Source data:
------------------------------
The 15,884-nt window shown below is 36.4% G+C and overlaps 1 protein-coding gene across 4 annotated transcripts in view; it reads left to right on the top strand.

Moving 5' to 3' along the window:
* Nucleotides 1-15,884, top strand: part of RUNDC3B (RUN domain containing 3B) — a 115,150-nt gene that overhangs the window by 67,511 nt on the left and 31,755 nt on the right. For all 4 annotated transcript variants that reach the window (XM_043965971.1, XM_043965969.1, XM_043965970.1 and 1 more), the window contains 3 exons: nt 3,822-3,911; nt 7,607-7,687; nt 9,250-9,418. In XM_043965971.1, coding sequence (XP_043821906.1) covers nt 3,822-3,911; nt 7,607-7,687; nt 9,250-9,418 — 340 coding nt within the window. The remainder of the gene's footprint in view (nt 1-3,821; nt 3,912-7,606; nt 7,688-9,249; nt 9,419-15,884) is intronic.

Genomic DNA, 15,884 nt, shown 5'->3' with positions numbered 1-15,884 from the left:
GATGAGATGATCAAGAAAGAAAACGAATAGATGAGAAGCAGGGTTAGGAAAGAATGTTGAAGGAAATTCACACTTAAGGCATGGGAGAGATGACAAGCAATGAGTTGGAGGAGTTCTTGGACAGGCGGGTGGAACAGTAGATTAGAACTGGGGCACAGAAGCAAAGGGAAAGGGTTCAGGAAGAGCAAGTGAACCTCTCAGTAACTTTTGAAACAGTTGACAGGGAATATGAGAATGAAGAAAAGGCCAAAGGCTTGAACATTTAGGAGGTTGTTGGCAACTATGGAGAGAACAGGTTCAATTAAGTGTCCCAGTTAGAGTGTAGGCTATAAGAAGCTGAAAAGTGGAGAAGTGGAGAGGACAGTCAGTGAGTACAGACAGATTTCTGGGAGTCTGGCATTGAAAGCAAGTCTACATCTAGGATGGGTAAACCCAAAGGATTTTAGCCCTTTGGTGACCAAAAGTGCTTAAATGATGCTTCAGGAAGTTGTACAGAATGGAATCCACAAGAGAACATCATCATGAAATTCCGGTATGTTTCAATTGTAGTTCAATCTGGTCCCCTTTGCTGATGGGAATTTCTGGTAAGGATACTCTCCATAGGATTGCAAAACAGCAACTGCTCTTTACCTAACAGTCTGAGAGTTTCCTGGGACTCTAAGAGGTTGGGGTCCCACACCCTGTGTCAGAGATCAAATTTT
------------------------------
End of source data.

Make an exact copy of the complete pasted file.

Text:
The 15,884-nt window shown below is 36.4% G+C and overlaps 1 protein-coding gene across 4 annotated transcripts in view; it reads left to right on the top strand.

Moving 5' to 3' along the window:
* Nucleotides 1-15,884, top strand: part of RUNDC3B (RUN domain containing 3B) — a 115,150-nt gene that overhangs the window by 67,511 nt on the left and 31,755 nt on the right. For all 4 annotated transcript variants that reach the window (XM_043965971.1, XM_043965969.1, XM_043965970.1 and 1 more), the window contains 3 exons: nt 3,822-3,911; nt 7,607-7,687; nt 9,250-9,418. In XM_043965971.1, coding sequence (XP_043821906.1) covers nt 3,822-3,911; nt 7,607-7,687; nt 9,250-9,418 — 340 coding nt within the window. The remainder of the gene's footprint in view (nt 1-3,821; nt 3,912-7,606; nt 7,688-9,249; nt 9,419-15,884) is intronic.

Genomic DNA, 15,884 nt, shown 5'->3' with positions numbered 1-15,884 from the left:
GATGAGATGATCAAGAAAGAAAACGAATAGATGAGAAGCAGGGTTAGGAAAGAATGTTGAAGGAAATTCACACTTAAGGCATGGGAGAGATGACAAGCAATGAGTTGGAGGAGTTCTTGGACAGGCGGGTGGAACAGTAGATTAGAACTGGGGCACAGAAGCAAAGGGAAAGGGTTCAGGAAGAGCAAGTGAACCTCTCAGTAACTTTTGAAACAGTTGACAGGGAATATGAGAATGAAGAAAAGGCCAAAGGCTTGAACATTTAGGAGGTTGTTGGCAACTATGGAGAGAACAGGTTCAATTAAGTGTCCCAGTTAGAGTGTAGGCTATAAGAAGCTGAAAAGTGGAGAAGTGGAGAGGACAGTCAGTGAGTACAGACAGATTTCTGGGAGTCTGGCATTGAAAGCAAGTCTACATCTAGGATGGGTAAACCCAAAGGATTTTAGCCCTTTGGTGACCAAAAGTGCTTAAATGATGCTTCAGGAAGTTGTACAGAATGGAATCCACAAGAGAACATCATCATGAAATTCCGGTATGTTTCAATTGTAGTTCAATCTGGTCCCCTTTGCTGATGGGAATTTCTGGTAAGGATACTCTCCATAGGATTGCAAAACAGCAACTGCTCTTTACCTAACAGTCTGAGAGTTTCCTGGGACTCTAAGAGGTTGGGGTCCCACACCCTGTGTCAGAGATCAAATTTT